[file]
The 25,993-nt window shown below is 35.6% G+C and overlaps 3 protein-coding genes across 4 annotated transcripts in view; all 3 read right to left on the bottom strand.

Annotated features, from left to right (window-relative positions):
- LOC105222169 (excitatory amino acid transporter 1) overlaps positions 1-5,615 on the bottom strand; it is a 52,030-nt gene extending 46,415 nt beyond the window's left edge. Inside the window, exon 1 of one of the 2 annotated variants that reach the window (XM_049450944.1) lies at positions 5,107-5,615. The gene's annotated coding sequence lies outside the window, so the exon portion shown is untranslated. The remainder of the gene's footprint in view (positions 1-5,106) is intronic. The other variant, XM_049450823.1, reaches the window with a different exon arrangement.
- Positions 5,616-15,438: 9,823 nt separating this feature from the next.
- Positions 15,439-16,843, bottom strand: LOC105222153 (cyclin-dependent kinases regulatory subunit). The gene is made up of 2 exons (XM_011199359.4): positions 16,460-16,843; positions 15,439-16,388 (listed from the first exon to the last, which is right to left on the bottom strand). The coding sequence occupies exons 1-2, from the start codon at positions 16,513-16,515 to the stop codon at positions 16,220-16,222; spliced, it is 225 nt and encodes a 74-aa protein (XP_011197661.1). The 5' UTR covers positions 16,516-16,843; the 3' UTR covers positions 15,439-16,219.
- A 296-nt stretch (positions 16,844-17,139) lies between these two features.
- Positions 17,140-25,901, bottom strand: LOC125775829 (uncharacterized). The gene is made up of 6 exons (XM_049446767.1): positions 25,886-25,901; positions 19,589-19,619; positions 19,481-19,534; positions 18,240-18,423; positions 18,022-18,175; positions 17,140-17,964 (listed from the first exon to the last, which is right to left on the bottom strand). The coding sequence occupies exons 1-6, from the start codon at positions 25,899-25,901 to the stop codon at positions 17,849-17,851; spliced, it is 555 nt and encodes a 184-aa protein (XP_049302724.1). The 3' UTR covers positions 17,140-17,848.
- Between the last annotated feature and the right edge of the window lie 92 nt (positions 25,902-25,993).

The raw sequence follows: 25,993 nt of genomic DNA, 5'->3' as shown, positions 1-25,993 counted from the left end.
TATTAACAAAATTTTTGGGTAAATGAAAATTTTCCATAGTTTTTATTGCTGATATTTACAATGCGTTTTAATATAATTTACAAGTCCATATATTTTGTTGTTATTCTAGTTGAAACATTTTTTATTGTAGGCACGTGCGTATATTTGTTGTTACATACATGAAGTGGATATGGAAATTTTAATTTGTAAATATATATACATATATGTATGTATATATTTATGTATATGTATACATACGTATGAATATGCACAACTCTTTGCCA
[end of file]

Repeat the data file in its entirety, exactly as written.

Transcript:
The 25,993-nt window shown below is 35.6% G+C and overlaps 3 protein-coding genes across 4 annotated transcripts in view; all 3 read right to left on the bottom strand.

Annotated features, from left to right (window-relative positions):
- LOC105222169 (excitatory amino acid transporter 1) overlaps positions 1-5,615 on the bottom strand; it is a 52,030-nt gene extending 46,415 nt beyond the window's left edge. Inside the window, exon 1 of one of the 2 annotated variants that reach the window (XM_049450944.1) lies at positions 5,107-5,615. The gene's annotated coding sequence lies outside the window, so the exon portion shown is untranslated. The remainder of the gene's footprint in view (positions 1-5,106) is intronic. The other variant, XM_049450823.1, reaches the window with a different exon arrangement.
- Positions 5,616-15,438: 9,823 nt separating this feature from the next.
- Positions 15,439-16,843, bottom strand: LOC105222153 (cyclin-dependent kinases regulatory subunit). The gene is made up of 2 exons (XM_011199359.4): positions 16,460-16,843; positions 15,439-16,388 (listed from the first exon to the last, which is right to left on the bottom strand). The coding sequence occupies exons 1-2, from the start codon at positions 16,513-16,515 to the stop codon at positions 16,220-16,222; spliced, it is 225 nt and encodes a 74-aa protein (XP_011197661.1). The 5' UTR covers positions 16,516-16,843; the 3' UTR covers positions 15,439-16,219.
- A 296-nt stretch (positions 16,844-17,139) lies between these two features.
- Positions 17,140-25,901, bottom strand: LOC125775829 (uncharacterized). The gene is made up of 6 exons (XM_049446767.1): positions 25,886-25,901; positions 19,589-19,619; positions 19,481-19,534; positions 18,240-18,423; positions 18,022-18,175; positions 17,140-17,964 (listed from the first exon to the last, which is right to left on the bottom strand). The coding sequence occupies exons 1-6, from the start codon at positions 25,899-25,901 to the stop codon at positions 17,849-17,851; spliced, it is 555 nt and encodes a 184-aa protein (XP_049302724.1). The 3' UTR covers positions 17,140-17,848.
- Between the last annotated feature and the right edge of the window lie 92 nt (positions 25,902-25,993).

The raw sequence follows: 25,993 nt of genomic DNA, 5'->3' as shown, positions 1-25,993 counted from the left end.
TATTAACAAAATTTTTGGGTAAATGAAAATTTTCCATAGTTTTTATTGCTGATATTTACAATGCGTTTTAATATAATTTACAAGTCCATATATTTTGTTGTTATTCTAGTTGAAACATTTTTTATTGTAGGCACGTGCGTATATTTGTTGTTACATACATGAAGTGGATATGGAAATTTTAATTTGTAAATATATATACATATATGTATGTATATATTTATGTATATGTATACATACGTATGAATATGCACAACTCTTTGCCA